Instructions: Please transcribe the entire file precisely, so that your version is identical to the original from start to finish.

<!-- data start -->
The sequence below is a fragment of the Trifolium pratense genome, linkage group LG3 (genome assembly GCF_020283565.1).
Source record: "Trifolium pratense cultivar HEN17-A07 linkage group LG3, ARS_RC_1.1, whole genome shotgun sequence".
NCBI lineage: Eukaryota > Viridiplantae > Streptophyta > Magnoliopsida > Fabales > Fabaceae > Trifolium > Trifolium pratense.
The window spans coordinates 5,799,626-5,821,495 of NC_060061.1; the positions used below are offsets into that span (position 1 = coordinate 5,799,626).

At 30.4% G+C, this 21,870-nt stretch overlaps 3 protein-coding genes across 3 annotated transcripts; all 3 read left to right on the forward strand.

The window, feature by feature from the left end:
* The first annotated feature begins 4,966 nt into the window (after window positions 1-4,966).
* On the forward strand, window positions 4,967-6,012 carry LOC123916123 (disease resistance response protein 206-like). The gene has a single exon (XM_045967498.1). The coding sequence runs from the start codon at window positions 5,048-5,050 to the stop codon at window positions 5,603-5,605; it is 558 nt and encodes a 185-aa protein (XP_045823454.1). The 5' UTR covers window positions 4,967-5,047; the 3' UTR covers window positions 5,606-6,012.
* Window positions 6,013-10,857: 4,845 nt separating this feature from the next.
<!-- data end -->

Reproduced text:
The sequence below is a fragment of the Trifolium pratense genome, linkage group LG3 (genome assembly GCF_020283565.1).
Source record: "Trifolium pratense cultivar HEN17-A07 linkage group LG3, ARS_RC_1.1, whole genome shotgun sequence".
NCBI lineage: Eukaryota > Viridiplantae > Streptophyta > Magnoliopsida > Fabales > Fabaceae > Trifolium > Trifolium pratense.
The window spans coordinates 5,799,626-5,821,495 of NC_060061.1; the positions used below are offsets into that span (position 1 = coordinate 5,799,626).

At 30.4% G+C, this 21,870-nt stretch overlaps 3 protein-coding genes across 3 annotated transcripts; all 3 read left to right on the forward strand.

The window, feature by feature from the left end:
* The first annotated feature begins 4,966 nt into the window (after window positions 1-4,966).
* On the forward strand, window positions 4,967-6,012 carry LOC123916123 (disease resistance response protein 206-like). The gene has a single exon (XM_045967498.1). The coding sequence runs from the start codon at window positions 5,048-5,050 to the stop codon at window positions 5,603-5,605; it is 558 nt and encodes a 185-aa protein (XP_045823454.1). The 5' UTR covers window positions 4,967-5,047; the 3' UTR covers window positions 5,606-6,012.
* Window positions 6,013-10,857: 4,845 nt separating this feature from the next.